As a child, I participated in organized sports. The earliest team I remember being a part of was a cheer leading squad called the Pearl Harbor Steelers. Sometime between 8 and 10 years old. I only know that because my dad retired from the Navy when I was 10 and his last port was Pearl Harbor, for 2 years.
It is funny, my favorite football team has been the Pittsburgh Steelers for as long as I can remember. I have always attributed my loyalty to Mean Joe Greene and Terry Bradshaw. Writing the previous paragraph made has me questioning myself. Did my loyalty actually begin as a cheer leader?
The only other time I recall being in organized sports was in High School. In High school I ran Varsity Cross Country and played JV. Basketball.
I was never the rock star athlete. I chose sports I thought were fun and I did them for the enjoyment.
I didn’t realize at the time what sports were teaching me. Sports teach you how to plan, strategize, work as a team, push through the hard times,how to handle criticism and coaching, never give up, to get back up when you fall down, and that I can do anything I put my mind to.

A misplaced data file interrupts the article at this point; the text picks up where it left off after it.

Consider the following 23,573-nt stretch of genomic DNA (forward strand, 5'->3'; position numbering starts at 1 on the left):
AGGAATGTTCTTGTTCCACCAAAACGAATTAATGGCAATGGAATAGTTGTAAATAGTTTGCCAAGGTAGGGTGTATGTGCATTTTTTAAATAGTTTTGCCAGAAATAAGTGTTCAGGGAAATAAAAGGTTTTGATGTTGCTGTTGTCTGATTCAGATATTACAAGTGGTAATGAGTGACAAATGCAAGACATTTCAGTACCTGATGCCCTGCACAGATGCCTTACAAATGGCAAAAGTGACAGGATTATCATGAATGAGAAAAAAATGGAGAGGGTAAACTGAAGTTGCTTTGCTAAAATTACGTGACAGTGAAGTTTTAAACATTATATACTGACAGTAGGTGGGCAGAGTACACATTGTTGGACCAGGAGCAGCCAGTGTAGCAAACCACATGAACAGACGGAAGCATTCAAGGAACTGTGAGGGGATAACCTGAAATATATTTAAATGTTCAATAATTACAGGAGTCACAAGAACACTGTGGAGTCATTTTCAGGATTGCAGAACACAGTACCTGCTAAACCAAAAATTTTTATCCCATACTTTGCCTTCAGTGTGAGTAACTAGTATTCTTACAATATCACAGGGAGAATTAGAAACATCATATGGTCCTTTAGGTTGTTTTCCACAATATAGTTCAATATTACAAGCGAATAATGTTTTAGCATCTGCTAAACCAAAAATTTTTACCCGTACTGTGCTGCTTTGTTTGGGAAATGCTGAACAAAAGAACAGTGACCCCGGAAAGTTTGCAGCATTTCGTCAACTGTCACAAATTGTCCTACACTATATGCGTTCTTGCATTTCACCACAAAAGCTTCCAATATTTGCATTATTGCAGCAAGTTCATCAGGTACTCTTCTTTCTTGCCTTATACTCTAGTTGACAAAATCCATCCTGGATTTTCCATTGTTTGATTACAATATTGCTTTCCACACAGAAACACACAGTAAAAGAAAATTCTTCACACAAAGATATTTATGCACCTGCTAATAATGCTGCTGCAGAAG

I remember working my tail off to win.
I can tell you that in High School, I was almost always dead last on my team. There were only 3 meets that I earned a medal in and they were not for individual placing, They were medals because enough members of our team crossed the line. I was never going to be first, second or third. It wasn’t in the cards. I could promise you I wouldn’t quit, no matter what. I had team mates who would finish early enough that they earned us the team the medals. We just had to have enough people finish to get team medals. There was one cross country meet that really stands out where our girls team would not have gotten medals had I not crossed that finish line. I was part of the team and they needed me.
The lesson I learned was I didn’t have to be first. I could be dead last. All I needed to do was finish. I needed to not let my teammates down. There was a friendship formed that for many of us still remains almost 30 years later. We knew we could count on each other.
I feel really conflicted by today’s version of organized sports. On the one hand, I see children who are getting exercise, working as a team, and learning to follow rules. On the other hand, I am not a believer that everyone wins. Participation trophies don’t teach children how to deal with failure and losses.